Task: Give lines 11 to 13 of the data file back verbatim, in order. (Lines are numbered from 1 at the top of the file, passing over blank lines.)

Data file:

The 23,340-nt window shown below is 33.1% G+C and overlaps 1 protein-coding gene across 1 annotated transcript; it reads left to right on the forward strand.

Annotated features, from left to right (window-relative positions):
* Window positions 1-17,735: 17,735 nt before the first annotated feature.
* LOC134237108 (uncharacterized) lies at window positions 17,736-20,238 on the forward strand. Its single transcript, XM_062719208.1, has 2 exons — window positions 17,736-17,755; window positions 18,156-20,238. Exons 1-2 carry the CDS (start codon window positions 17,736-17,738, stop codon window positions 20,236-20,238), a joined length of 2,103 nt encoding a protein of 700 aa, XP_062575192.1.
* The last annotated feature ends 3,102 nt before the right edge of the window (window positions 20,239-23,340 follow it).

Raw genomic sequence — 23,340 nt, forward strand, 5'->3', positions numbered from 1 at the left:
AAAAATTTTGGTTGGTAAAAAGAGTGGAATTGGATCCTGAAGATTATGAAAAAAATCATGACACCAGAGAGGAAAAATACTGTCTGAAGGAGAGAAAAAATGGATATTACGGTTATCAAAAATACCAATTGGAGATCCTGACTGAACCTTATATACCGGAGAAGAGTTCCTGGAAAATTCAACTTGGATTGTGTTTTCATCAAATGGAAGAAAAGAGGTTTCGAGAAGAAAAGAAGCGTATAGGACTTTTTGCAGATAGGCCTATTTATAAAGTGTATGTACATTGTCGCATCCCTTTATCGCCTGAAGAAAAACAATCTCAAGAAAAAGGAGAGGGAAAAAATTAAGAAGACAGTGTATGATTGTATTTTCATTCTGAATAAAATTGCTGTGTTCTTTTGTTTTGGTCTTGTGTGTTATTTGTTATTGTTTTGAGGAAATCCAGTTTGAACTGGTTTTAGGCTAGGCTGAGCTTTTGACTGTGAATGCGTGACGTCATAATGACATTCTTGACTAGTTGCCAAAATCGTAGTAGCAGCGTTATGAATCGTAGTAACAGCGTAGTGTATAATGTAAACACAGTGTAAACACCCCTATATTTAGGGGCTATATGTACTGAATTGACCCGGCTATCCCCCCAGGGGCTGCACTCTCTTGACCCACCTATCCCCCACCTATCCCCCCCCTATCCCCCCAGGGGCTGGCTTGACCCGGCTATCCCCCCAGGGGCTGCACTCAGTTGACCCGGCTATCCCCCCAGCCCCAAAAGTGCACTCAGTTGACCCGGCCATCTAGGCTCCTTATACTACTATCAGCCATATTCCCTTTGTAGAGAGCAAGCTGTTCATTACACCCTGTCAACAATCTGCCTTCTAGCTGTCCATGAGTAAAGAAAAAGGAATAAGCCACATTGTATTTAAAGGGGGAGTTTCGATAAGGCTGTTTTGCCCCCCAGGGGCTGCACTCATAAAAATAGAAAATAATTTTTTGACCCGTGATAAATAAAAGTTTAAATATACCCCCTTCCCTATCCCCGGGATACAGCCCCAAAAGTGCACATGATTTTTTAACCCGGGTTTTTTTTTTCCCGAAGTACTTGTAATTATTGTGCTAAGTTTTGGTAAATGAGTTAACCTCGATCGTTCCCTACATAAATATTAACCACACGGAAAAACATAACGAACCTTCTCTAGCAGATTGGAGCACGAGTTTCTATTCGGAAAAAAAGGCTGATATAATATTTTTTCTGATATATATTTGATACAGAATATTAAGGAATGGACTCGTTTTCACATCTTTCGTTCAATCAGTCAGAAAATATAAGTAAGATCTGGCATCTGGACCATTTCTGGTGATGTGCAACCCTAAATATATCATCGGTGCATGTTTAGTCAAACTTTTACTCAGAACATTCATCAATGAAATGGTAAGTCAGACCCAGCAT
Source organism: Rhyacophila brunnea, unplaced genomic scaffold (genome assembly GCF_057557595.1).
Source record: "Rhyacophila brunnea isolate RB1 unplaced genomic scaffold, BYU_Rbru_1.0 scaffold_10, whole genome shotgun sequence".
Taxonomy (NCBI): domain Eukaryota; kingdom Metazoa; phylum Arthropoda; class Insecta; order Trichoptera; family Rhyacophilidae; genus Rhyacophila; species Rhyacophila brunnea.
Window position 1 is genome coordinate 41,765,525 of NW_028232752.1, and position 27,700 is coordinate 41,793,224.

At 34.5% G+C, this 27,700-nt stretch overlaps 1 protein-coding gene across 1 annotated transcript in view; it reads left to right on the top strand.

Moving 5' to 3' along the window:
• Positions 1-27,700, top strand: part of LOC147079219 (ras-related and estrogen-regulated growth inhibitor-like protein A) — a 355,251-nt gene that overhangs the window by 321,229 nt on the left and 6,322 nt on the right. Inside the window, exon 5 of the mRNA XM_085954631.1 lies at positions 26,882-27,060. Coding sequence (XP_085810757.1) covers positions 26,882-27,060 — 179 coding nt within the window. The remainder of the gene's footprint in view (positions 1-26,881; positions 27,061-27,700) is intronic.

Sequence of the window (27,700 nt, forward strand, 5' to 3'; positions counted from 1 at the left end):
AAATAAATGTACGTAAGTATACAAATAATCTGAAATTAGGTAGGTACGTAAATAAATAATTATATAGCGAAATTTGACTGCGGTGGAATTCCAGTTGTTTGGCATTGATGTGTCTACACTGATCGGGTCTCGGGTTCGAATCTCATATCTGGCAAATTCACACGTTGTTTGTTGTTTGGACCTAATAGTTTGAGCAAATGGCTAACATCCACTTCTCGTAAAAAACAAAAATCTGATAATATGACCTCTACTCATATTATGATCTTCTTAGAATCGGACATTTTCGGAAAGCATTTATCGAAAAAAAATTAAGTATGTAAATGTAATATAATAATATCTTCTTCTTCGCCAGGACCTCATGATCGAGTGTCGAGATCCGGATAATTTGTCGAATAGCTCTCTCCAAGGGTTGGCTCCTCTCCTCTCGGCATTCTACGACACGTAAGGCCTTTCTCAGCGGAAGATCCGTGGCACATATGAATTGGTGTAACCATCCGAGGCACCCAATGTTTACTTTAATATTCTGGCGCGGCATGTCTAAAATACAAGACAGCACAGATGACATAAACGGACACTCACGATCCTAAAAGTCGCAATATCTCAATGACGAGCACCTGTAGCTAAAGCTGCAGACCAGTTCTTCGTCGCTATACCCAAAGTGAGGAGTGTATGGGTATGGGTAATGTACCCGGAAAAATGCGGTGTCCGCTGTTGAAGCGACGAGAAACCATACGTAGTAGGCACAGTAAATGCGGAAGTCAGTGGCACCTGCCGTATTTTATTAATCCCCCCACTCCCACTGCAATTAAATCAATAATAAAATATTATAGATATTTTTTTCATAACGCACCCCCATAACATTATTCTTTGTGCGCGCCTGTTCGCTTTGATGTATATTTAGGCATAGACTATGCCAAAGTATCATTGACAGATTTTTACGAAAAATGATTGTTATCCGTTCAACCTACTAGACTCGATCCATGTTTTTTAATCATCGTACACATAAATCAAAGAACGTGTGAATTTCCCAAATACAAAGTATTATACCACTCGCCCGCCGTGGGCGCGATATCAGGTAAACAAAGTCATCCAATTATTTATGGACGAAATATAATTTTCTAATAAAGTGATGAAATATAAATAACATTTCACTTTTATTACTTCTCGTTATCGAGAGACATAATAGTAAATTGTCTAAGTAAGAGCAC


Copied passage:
Window position 1 is genome coordinate 41,765,525 of NW_028232752.1, and position 27,700 is coordinate 41,793,224.

At 34.5% G+C, this 27,700-nt stretch overlaps 1 protein-coding gene across 1 annotated transcript in view; it reads left to right on the top strand.

Moving 5' to 3' along the window: